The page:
Unless your backyard garden is the size of a small farm, you can’t survive solely from food from the garden. I expect that in many survival situations, people will still buy some of their food from the supermarket. Then if you are a smart prepper, you will have stored quite a bit of food also. So your survival garden supplements food you store and whatever food you continue to buy.
Carbs are relatively easy to store. White rice and white pasta will store almost indefinitely, if kept cool, dry, and well-sealed. Vegetable oil is inexpensive and stores relatively well (1 to 2 years shelf life). Protein is probably the more difficult macronutrient to store. Grains contain some protein. Dried legumes (peas, beans, lentils, chickpeas) all keep well. But honestly, they are not very tasty. You can get tired of eating dried beans and rice pretty quickly. So a large backyard garden would be a very useful resource.
Which backyard crops are best for protein? I’ll suggest my top ten picks.
1. Soybeans — unlike some legumes, soybeans are a complete protein; they offer all essential amino acids in ideal proportions. Soybeans also contain both essential fatty acids: omega-6 and omega-3. They are as easy to grow as beans and peas, and varieties exist for almost any climate.
2. Other legumes — peas, snap beans, chickpeas, lentils are all much more palatable in fresh form than when reconstituted from dry legumes in storage.
3. Hulless pumpkin seeds — There are several varieties of pumpkin with hulless seeds. I would rank them, in order of suitability for edible seed production, as follows:
1. Kakai – large thick seeds; green papery covering, with ivory interior bursting out.
2. Styrian – medium-large seeds; dark green covering, firmly attached.
3. Prostate Squash – medium-large seeds; light green covering.
4. Naked Seeded Squash – medium seeds; light to darker green covering; light rim.
5. Lady Godiva – medium-small seeds; medium green.
6. Little Greenseed – small seeds; medium to dark green.
7. Triple Treat – small seeds; not entirely hulless; pronounced rim.
8. Snack Jack – small seeds; not entirely hulless (worse than Triple Treat); pronounced rim.
Pumpkin seeds are high in protein and high in healthy omega-6 dietary fat. This crop therefore offers a high nutritional density.
4. Peanuts — Yes, you can grow your own peanuts. You need relatively dry hot weather, so in most locals it would be a summer crop. Where can you find peanuts to plant? At your local supermarket. See this previous post: Grocery Store Sources of Gardening Seeds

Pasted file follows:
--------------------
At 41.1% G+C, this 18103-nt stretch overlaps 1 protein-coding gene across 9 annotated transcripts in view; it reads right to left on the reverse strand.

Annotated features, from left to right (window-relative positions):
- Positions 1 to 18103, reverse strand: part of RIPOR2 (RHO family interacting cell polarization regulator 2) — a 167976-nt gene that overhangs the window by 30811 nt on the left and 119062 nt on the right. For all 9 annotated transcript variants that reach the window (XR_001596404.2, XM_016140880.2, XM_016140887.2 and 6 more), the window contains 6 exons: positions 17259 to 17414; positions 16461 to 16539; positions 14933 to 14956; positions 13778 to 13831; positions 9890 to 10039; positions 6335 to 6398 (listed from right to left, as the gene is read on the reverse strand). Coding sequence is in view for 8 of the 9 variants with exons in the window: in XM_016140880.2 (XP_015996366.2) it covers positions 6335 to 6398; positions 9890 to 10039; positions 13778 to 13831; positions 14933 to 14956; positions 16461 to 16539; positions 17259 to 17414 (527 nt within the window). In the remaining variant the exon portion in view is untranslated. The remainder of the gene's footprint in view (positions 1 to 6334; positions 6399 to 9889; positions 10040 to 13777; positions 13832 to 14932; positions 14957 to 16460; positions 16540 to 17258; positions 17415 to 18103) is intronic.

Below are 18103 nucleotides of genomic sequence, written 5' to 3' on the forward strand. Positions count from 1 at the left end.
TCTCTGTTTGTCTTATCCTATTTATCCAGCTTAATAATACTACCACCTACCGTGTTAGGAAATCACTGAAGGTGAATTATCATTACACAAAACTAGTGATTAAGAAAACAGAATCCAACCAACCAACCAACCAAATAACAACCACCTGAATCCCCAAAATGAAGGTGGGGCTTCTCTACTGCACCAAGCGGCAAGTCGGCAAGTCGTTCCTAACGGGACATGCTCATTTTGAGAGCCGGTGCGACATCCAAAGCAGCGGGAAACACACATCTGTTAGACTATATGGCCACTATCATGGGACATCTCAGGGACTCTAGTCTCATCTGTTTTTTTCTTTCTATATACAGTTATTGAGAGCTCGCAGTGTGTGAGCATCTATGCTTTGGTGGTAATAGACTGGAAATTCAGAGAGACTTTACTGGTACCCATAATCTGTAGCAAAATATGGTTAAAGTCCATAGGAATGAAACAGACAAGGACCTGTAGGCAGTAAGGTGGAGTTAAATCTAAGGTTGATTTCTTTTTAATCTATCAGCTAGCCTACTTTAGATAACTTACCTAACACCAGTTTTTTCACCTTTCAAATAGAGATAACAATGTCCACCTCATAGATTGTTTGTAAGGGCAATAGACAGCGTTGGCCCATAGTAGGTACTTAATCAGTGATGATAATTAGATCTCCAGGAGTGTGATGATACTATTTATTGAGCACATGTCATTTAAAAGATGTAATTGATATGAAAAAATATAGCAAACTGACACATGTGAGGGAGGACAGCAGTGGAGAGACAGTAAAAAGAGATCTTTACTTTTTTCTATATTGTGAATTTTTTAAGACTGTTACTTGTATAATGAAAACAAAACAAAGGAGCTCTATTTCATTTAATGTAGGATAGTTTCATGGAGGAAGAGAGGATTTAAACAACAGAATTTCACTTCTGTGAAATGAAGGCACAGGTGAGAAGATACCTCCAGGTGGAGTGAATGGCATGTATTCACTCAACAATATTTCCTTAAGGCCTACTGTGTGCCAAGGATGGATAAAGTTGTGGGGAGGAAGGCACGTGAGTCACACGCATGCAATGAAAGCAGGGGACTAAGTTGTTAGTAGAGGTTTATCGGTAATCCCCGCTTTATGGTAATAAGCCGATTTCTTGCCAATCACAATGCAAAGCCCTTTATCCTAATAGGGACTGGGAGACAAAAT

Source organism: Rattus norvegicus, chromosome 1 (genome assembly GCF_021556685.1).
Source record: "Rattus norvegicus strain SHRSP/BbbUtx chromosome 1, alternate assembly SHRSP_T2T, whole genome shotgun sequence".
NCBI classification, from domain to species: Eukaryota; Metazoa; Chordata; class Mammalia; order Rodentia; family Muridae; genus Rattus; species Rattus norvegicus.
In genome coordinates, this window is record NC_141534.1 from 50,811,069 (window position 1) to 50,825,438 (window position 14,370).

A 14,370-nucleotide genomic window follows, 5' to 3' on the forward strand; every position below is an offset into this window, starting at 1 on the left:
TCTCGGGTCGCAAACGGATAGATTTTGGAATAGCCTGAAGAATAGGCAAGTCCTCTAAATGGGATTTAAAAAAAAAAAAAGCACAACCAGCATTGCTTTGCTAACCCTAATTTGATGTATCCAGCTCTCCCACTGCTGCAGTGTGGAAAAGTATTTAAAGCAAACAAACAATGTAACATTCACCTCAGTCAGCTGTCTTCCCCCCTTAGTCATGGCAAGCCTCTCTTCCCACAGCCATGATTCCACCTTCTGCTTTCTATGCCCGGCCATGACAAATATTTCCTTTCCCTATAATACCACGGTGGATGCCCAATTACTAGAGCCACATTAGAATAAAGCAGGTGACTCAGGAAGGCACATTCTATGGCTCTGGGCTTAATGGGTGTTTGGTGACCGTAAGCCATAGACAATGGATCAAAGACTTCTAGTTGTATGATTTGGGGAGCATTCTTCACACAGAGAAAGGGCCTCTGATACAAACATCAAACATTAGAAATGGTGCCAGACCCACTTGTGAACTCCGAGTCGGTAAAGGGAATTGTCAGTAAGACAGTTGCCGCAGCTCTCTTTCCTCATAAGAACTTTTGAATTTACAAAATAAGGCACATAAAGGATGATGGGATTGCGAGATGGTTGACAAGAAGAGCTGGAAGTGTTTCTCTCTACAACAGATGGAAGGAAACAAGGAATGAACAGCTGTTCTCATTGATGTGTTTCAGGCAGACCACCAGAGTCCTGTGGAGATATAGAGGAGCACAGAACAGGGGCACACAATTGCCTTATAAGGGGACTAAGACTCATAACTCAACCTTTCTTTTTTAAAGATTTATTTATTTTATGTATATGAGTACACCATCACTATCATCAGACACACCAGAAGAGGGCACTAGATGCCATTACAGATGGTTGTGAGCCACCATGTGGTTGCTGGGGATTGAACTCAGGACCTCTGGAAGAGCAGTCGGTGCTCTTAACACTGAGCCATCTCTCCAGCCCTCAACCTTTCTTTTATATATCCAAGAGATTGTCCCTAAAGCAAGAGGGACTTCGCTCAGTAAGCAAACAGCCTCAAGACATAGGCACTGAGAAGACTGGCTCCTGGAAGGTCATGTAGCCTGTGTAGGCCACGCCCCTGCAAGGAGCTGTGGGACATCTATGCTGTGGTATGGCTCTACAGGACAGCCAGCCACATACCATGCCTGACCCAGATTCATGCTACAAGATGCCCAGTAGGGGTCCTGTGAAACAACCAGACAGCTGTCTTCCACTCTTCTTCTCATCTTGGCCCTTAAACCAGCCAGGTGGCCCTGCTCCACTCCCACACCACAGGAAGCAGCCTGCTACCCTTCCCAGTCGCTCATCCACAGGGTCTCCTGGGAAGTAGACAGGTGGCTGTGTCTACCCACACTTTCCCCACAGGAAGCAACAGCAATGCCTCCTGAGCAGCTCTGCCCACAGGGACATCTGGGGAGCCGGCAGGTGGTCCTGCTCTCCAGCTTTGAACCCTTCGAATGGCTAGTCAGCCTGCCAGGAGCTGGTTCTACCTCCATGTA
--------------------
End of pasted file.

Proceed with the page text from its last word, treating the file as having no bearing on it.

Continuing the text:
Peanuts need to be dried thoroughly after harvest, to prevent fungus from growing in the crop, especially when storing long term. Peanuts are an excellent source of protein and dietary fat. They also are the best vegetarian source of vitamin B7 (biotin).
5. Quinoa — a pseudo-cereal used like a grain, quinoa offers a complete protein. It is higher in protein than wheat and has almost twice the protein of white rice. Unlike most grains, quinoa does not need to be hulled after harvest. However, the bitter saponin coating must be removed by washing before cooking. Tips on growing and preparing quinoa here.
6. Amaranth — just like quinoa, but without the bitter saponin coating. Amaranth is easy to harvest. You get several ounces, up to as much as one pound, of grains on one stalk. There are no hulls to remove. The grain cooks up like a porridge, and can be ground into a flour (non-rising). Amaranth is high in protein and is a complete protein.
7. Buckwheat — not a type of wheat at all, buckwheat seeds are achenes (like quinoa and amaranth). Buckwheat “groats” as they are called are a complete protein. Again, there are no hulls to be removed, so harvesting is easier than for wheat or rice. The groats can be boiled like rice, or ground into a flour.
8. Maize (corn) — flour-type corn is not a complete protein; you need to pair this food with a high lysine food like soybeans or other legumes. However, corn is a good supplemental source of protein because it is easy to grow. Varieties exist for nearly every climate. Yellow corn is a good source of the carotenoids lutein and zeaxanthin. Flour type corn (flint or dent) can be dried and ground into cornmeal, which keeps well in storage.